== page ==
This week, through our Torah portion of Vayaira, we spend a considerable amount of time with our Uncle Lot. You remember Lot. He was Avraham's nephew, son of his brother, whom Avraham virtually adopted as his ward when his brother died prematurely. Lot travelled with Avraham from Haran to Canaan. He lived in his illustrious uncle's shadow for many a year. Finally, last week we read, Lot achieved considerable wealth of his own, and he and Avraham decided to part ways. Lot settled in Sodom, the city of wanton corruption.
Even after their parting, Avraham needed to come to his nephew's rescue when he was taken captive in Sodom's defeat at the hands of the four kings.
This week again we meet Lot. Now he is living in Sodom, indeed a judge there and man of note. Problem was Sodom was about to be destroyed by G-d for it's wickedness.
Again Lot needed to be rescued. This time G-d sent angels to tell Lot to quickly get out of town. We read that Lot, thinking the angels were weary travellers, extended hospitality to them. The people of the town were enraged at Lot's act of welcoming the stranger. Lot sought to appease the mob that was banging on his door and clamouring for the strangers to come out and be abused, but to no avail. Only a miracle saved Lot from that pending catastrophe. Finally on being told to leave Sodom by the travellers, now revealed to Lot to be angels, Lot cannot convince his sons-in-law and married daughters to leave. They are swept up in Sodom's destruction. So too is Lot's wife, who after leaving the city looks back, and becomes a pillar of salt.
If that were not enough drama and loss, the Torah concludes its story of Lot with what happens in the aftermath of the devestation. Lot fled with his two daughters to a cave. They, the daughters, assumed the whole known world ended with the fires of Sodom, not just the immediate area. Rather than ask their father, they took matters into their own hands. They got Lot, their father, drunk on successive nights and slept with him inorder to get pregnant and start a new world. Each had a son from their father. Lot added the ultimate sense of disgrace to his awesome losses.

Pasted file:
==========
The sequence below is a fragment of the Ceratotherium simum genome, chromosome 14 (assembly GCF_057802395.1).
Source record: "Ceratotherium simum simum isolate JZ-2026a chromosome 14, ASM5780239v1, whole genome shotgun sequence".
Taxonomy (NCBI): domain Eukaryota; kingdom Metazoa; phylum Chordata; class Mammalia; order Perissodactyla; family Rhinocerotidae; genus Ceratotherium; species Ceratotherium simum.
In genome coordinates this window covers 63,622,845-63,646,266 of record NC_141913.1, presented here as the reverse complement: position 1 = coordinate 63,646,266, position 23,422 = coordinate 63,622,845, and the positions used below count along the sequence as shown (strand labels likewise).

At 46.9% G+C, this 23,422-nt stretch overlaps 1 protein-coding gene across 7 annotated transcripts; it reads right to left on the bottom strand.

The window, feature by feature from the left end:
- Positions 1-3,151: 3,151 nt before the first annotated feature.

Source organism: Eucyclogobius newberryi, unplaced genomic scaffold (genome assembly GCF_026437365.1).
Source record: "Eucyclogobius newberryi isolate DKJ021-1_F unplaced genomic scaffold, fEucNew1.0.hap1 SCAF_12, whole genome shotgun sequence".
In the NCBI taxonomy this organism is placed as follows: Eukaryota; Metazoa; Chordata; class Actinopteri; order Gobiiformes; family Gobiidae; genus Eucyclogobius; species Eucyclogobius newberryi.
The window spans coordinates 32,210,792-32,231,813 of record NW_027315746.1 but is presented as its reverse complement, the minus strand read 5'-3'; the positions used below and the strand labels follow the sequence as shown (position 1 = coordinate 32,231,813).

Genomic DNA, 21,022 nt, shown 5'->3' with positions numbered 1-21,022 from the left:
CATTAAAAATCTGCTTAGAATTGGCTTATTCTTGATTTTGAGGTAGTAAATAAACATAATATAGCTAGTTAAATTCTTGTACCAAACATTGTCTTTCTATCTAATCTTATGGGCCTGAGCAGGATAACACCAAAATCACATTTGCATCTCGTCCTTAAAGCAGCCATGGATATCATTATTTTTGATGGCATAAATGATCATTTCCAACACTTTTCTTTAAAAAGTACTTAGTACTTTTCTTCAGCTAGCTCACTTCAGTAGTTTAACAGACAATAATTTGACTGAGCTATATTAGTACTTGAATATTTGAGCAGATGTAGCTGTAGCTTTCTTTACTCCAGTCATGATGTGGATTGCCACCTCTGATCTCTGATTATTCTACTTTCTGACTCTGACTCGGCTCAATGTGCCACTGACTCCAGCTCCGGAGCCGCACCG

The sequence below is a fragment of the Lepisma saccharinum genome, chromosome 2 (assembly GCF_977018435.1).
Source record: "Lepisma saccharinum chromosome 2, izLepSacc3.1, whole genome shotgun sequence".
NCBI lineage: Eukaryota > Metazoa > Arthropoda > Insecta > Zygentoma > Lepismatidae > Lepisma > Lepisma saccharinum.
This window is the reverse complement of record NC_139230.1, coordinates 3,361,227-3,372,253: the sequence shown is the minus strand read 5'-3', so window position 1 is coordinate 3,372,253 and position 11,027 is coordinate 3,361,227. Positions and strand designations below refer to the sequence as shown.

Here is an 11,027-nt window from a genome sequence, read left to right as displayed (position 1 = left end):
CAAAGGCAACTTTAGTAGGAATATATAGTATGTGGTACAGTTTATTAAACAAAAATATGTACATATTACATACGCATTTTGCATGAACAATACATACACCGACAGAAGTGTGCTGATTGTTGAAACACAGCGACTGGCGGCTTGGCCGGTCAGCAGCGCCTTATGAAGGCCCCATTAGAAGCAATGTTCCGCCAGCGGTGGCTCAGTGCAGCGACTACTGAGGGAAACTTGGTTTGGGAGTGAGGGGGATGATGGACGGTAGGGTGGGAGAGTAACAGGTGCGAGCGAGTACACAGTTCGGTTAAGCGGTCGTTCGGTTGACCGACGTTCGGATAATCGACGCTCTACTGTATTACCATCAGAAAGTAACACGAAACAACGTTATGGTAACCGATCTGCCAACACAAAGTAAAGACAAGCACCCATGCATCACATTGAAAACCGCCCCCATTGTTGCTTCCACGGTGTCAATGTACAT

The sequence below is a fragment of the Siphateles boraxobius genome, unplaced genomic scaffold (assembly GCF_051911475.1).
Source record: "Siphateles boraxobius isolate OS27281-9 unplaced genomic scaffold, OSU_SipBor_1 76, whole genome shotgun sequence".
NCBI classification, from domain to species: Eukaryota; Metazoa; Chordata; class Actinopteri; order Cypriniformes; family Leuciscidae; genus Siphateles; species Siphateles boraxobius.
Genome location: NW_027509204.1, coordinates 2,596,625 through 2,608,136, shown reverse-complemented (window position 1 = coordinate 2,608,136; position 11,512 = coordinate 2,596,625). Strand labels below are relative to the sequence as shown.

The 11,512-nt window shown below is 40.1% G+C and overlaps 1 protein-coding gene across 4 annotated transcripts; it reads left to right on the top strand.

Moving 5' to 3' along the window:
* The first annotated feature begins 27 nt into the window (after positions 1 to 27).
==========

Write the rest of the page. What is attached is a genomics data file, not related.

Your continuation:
His tragedy was complete. He had now lost everything!
Okay so that's the story. Now I ask you what can we learn from it for ourselves? The Torah is telling us Lot's tale for a reason. Where can we find ourselves in the story? How does it speak to us? How are we like Lot?
I want to share with you how I experience Lot's powerful drama in a personal way.
How Lot speak's to me.
Let's understand Lot. To my way of thinking Lot lived much of his life as a junior Avraham. He was the side-kick, never the star. At some point Lot got tired of being a supporting cast member in his uncle's story. He wanted to make a mark of his own in the world. When he finally achieved the financial means and stature he moved out.
Yet Lot was influenced by Avraham. How could he not have been? Avraham was all about teaching the world of the one G-d and of ethics. Lot too wanted to be part of that mission but in a way even more outstanding.
Why did Lot pick Sodom to live in of all the available places in the region? Why? because he saw the potential of Sodom. It was a place of great beauty prior to the destruction and with fertile lands. Lot knew the city was evil. And that is precisely what attracted him. He was determined to save Sodom. He sought to do even better than Avraham. Lot expected to influence and change the seat of evil in the world. Lot would make a mark in the world indeed, one even his great uncle would be impressed by.